Over the interviews of the past days, Kaler has more than once called his experience at the U “enormously transformative.” He attributes that to two advisers, Skip Scriven and Ted Davis, who were “incredibly smart, focused, and driven people.”
“They created a large group that had such an expectation of excellence and success that you were just carried along by it,” Kaler says. Other students from that time, says Kaler, have gone on to become deans at Stanford and Notre Dame, provost at MIT, president of Boston University, and faculty members around the nation and the world; or on to terrific careers in industry. “The intensity was just so high, you got eight years of education in four years time. It was a really remarkable intellectual environment to be in,” he says.
After getting his Ph.D. in 1982, Kaler took a faculty position in at the University of Washington.
Reflecting for a moment, Kaler calls it a good place, and a good department. But, he says, “it was a little laid back—surely less intense than the graduate experience I’d just come out of.”
Here, Karen speaks up more pointedly. “You know, Seattle is a lovely place. You'd go hiking and relax and the people there were very laid back. Eric is laid forward.”
An easy relationship
The way Kaler and his wife easily play off of one another during conversations—if one forgets a detail, the other fills it in—suggests that in spite of what’s obviously been a very busy life together, many of their memories are of a shared experience. The two met in the summer of 1979 at the University of Tennessee, where Eric had come to do summer research.
"I was an RA in the residence halls,” says Karen, “and so for summer projects, people would come and stay in our buildings. Eric was the first to arrive.”
Here, Eric jumps in, “I paid about 280 bucks for the summer lease on that place,” he says. “$270,” she corrects him. This is integral to their relationship.
“No one told me (the group Eric was with) had made a $30 deposit beforehand," says Karen. “So I told him $270, and he paid me and went on his way. The next guy came in, and I told him $270, and he said, ‘no, I sent in a deposit.’ Nobody told me. I said immediately, ‘Oh no! I've charged somebody too much.’”
Eric adds, "That guy, I'd known him at Cal Tech; he was a year behind me. I said to him, ‘You know, this is a pretty good deal for $270 bucks.’ And he said, ‘Yeah, that woman downstairs tried to charge me $270, too, but she didn't know I sent in a deposit.’ And I said, 'I sent in a deposit, too!’ So I go downstairs, and she says…" (Here again, Karen finishes Eric’s sentence.) “'I know. You must be Eric Kaler, and I am so sorry.'”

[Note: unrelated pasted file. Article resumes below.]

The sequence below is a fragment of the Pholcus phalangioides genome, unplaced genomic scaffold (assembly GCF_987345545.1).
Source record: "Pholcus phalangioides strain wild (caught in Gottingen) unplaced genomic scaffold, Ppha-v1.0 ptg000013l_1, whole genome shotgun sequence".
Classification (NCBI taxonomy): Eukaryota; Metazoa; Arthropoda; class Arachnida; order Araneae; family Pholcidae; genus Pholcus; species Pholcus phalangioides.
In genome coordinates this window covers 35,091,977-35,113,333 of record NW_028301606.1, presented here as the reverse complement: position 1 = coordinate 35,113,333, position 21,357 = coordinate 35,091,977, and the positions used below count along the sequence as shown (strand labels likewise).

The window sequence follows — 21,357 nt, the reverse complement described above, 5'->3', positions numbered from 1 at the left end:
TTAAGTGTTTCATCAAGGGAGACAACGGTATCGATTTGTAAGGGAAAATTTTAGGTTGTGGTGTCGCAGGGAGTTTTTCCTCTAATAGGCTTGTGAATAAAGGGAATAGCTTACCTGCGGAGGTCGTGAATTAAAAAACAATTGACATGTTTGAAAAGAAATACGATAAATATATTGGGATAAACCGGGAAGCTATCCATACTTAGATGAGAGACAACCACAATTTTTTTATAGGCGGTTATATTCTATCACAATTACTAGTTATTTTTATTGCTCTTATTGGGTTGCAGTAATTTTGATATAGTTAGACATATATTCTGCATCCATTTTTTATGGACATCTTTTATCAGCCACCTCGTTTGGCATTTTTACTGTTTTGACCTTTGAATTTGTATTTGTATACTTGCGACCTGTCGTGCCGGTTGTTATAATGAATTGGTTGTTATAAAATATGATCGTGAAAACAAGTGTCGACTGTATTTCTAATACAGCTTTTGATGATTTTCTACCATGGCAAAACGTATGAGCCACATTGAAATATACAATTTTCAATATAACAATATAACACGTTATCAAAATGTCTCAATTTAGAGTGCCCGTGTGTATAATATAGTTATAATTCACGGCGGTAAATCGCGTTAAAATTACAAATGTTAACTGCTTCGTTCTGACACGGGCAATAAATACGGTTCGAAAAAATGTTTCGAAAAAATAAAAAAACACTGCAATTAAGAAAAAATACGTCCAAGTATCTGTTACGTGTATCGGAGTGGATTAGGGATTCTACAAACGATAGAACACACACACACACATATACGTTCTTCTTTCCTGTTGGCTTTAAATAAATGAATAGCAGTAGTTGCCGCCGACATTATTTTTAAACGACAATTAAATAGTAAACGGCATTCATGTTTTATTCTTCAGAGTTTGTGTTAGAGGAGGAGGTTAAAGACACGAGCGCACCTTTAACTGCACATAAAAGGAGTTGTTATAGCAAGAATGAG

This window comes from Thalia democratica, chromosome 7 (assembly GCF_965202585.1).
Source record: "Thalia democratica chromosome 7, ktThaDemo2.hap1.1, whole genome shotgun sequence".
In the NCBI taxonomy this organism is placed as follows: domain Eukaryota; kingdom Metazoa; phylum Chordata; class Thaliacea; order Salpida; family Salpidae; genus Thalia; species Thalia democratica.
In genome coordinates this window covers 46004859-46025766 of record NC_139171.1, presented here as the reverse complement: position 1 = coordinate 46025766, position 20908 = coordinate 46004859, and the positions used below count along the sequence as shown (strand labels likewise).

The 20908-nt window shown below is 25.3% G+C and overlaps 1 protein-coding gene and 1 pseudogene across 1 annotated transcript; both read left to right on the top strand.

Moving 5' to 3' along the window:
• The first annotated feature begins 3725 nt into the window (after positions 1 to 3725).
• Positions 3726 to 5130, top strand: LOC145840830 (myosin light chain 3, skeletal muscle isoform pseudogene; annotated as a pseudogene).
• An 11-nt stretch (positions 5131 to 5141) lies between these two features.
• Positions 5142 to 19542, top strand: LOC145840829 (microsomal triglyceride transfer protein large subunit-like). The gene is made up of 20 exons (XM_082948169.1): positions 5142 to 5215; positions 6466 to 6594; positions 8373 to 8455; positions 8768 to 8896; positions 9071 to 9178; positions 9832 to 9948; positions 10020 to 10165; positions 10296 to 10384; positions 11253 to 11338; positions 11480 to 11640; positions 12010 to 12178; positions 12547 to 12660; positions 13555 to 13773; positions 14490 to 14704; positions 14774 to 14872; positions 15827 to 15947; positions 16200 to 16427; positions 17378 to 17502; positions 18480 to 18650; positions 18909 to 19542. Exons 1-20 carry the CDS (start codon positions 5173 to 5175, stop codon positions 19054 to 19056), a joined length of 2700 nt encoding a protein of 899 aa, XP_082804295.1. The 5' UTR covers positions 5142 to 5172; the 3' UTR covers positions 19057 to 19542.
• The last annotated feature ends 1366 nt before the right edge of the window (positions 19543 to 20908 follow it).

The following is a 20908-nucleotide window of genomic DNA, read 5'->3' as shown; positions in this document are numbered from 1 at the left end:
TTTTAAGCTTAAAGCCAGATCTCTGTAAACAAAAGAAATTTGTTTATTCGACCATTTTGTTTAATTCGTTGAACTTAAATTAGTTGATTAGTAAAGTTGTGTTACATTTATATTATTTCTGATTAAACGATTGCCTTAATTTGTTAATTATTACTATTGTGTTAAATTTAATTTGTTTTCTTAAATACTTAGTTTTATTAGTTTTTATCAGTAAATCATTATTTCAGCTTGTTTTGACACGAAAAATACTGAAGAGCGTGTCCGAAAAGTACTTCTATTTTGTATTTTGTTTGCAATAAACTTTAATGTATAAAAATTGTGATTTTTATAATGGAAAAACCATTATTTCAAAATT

It took a long time for the check to come, says Eric, and in the meantime he had a reason to go talk with Karen.
“The first time we actually talked at length," she says, "I asked, ‘What is small angle X-ray scattering?’ (the research Eric was doing at Tennessee). And he explained it to me, in detail, and told me about enhanced oil recovery, and about how surfactants work.”
“It turns out nobody had ever talked to her about science,” says Eric. “It was her secret weakness." Just six months after they began dating, they were married. He proposed at Jax Cafe in Northeast Minneapolis.
Back when Kaler was known as "Candidate C," Regent John Frobenius referred to him as a person with a sense of humor. There's no doubt he has one, and it makes it very easy to talk with him.
This is an important point. Kaler has emphasized throughout his public appearances that communication is going to be key at the U. "In times when all discussion seems to be about cutting, having open lines of communication will be important," he said at one forum. When he first arrived at Stony Brook University, Kaler says that there hadn't been enough attention paid to make sure that faculty voices were heard, and that the faculty felt engaged with the institution and about what was going on.
"I worked hard on that. It was important to me that the faculty did feel part of the university in every way, that they felt connected, and felt that their opinions mattered. So I worked on that through a lot of conversations and communication."
Over the next six months and into the beginning of his term, Kaler has promised to do a lot of listening. He says he’ll be making time to meet with every department and the coordinate campuses. There’s no reason to believe he won’t do exactly as he says.
© 2009-2011 Regents of the University of Minnesota. All rights reserved.
The University of Minnesota is an equal opportunity educator and employer
Last modified on November 24, 2010